ISLAMABAD – The Islamabad Chamber of Commerce and Industry (ICCI) has called upon the government to focus on building more small and large dams to ensure sustainable economic growth of the country.

In a statement issued here on Wednesday, ICCI President Atif Ikram Sheikh said that the rising water crisis in Pakistan had the potential to not only hamper the economic growth but to also threaten other areas of the national economy.

“Pakistan is amongst the world’s 36 most water-stressed countries and if proper planning is not done right now for water conservation, the situation will get worse with increase in population,” he expressed the fear.

He said that already more than 35 percent of the country’s population lacked access to safe drinking water. “The number could double in the next 10 to 15 years given that no planning has been done so far to conserve water,” he warned.

The ICCI president said Pakistan had the world’s most extensive irrigation system, but in order to harness this system small and large dams are required throughout the country. “Such water reservoirs would meet the rising water demand, offset the effects of floods and help properly utilise 50,000MW hydropower available in the country,” he elaborated.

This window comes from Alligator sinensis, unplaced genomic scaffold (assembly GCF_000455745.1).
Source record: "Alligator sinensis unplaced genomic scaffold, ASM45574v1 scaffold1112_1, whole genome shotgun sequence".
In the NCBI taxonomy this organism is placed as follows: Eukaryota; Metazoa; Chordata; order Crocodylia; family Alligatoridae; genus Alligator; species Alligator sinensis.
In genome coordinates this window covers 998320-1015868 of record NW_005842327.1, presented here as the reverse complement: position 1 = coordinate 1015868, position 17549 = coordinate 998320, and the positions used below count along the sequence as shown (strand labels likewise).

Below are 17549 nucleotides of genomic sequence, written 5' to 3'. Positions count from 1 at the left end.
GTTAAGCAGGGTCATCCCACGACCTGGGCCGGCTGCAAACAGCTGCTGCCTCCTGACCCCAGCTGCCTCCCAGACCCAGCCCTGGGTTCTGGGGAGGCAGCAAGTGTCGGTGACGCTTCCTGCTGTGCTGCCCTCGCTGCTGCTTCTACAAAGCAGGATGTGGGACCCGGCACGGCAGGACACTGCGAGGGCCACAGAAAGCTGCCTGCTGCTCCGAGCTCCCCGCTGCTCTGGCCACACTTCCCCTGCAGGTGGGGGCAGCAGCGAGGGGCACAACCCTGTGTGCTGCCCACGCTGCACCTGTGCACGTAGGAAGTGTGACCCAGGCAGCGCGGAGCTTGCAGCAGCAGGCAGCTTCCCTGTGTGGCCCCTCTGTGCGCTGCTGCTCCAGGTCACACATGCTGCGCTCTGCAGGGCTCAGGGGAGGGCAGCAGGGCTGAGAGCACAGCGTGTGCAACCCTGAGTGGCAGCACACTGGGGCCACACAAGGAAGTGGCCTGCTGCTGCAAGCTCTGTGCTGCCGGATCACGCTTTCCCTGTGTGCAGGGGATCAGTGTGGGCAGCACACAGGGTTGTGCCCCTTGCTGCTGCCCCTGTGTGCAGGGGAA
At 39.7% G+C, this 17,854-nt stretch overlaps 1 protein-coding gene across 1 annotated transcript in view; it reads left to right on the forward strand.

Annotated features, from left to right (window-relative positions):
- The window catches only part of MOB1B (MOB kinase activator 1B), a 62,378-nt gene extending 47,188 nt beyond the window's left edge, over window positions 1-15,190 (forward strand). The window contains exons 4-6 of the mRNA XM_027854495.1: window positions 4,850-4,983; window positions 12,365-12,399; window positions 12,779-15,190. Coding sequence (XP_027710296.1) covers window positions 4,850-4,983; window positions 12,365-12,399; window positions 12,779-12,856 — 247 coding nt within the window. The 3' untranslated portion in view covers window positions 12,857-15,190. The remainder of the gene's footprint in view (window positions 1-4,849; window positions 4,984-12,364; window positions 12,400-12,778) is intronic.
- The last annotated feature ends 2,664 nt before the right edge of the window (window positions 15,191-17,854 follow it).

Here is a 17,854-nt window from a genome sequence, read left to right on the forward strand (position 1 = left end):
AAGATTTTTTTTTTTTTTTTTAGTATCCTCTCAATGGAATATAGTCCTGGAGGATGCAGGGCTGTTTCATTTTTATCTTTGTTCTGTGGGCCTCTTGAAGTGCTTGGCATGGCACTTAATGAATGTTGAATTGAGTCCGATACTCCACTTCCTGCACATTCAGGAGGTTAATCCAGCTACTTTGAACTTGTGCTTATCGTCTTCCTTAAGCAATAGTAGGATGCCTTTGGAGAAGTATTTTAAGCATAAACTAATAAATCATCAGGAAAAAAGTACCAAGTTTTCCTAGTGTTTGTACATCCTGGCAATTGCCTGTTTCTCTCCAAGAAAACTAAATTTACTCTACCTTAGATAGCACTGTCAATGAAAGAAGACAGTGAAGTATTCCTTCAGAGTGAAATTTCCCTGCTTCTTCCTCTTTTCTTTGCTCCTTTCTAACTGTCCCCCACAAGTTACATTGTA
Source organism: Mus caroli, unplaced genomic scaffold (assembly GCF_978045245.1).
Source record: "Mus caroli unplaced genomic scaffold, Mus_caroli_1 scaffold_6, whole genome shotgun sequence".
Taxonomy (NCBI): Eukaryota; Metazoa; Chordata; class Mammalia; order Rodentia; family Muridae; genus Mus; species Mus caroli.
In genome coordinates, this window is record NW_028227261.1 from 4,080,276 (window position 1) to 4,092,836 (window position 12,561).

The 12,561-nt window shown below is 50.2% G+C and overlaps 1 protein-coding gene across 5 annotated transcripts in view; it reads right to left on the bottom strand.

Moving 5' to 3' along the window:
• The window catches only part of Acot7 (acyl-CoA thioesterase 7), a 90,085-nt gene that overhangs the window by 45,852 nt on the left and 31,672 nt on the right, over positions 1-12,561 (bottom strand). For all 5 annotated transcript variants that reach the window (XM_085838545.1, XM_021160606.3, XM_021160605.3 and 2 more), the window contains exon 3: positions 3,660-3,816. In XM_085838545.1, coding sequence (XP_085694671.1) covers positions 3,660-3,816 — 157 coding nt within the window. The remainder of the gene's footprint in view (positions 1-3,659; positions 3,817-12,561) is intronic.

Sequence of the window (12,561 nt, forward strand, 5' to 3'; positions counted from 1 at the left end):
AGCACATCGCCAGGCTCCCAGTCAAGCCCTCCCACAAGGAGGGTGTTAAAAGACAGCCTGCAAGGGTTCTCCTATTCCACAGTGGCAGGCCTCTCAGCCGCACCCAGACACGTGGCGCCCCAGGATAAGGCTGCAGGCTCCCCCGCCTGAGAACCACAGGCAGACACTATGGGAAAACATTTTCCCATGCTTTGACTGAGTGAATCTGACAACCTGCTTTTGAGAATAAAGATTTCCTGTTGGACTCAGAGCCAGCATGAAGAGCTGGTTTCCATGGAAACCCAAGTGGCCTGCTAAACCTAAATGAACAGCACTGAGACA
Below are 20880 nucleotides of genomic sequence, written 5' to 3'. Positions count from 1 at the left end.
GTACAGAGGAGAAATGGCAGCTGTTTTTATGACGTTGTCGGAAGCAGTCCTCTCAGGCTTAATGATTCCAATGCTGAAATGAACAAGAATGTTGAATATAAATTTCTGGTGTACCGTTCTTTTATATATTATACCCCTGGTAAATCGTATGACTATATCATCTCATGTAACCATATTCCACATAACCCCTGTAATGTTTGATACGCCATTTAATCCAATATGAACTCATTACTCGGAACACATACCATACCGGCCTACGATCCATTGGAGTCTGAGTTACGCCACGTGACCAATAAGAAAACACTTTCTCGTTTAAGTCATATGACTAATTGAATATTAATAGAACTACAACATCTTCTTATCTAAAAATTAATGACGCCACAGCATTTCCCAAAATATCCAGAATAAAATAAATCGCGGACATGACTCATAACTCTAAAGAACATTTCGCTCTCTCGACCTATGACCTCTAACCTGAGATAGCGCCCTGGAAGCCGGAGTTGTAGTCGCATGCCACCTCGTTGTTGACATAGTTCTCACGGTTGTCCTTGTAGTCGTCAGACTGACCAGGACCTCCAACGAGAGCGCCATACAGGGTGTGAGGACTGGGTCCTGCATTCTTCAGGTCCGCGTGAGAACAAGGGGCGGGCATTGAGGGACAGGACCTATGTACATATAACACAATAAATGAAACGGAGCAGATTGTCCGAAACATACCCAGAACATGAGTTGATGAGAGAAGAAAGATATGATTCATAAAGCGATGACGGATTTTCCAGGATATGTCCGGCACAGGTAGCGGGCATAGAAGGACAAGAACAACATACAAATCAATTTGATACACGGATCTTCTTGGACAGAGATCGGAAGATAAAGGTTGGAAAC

Sheikh said it was a pity that currently dams in Pakistan could store water to meet the demand for 30 days only, compared to 1,000 days of Egypt and 220 days of India.

He said Pakistan had built only three mega dams and scores of small barrages since 1947, while China and India had built 22,000 and 4,200 small and large dams respectively to meet their water needs.

He further said that per capita water storage in the US stood at 6,150 cubic meters; in Australia at 5,000 cubic meters, but in Pakistan it was only 135 cubic meters, which showed that Pakistan was highly vulnerable in terms of water storage capacity.

Citing the IMF estimates, the ICCI president said that demand for water in Pakistan was projected to reach 274 million acre-feet (MAF) by 2025, while due to less water storage facilities, supply was expected to remain stagnant at 191 MAF, showing a demand-supply gap of 83 MAF.

“This situation calls for construction of more water reservoirs to save the country from a terrible water crisis and to ensure sustainable socio-economic development of the country,” he asserted.

 

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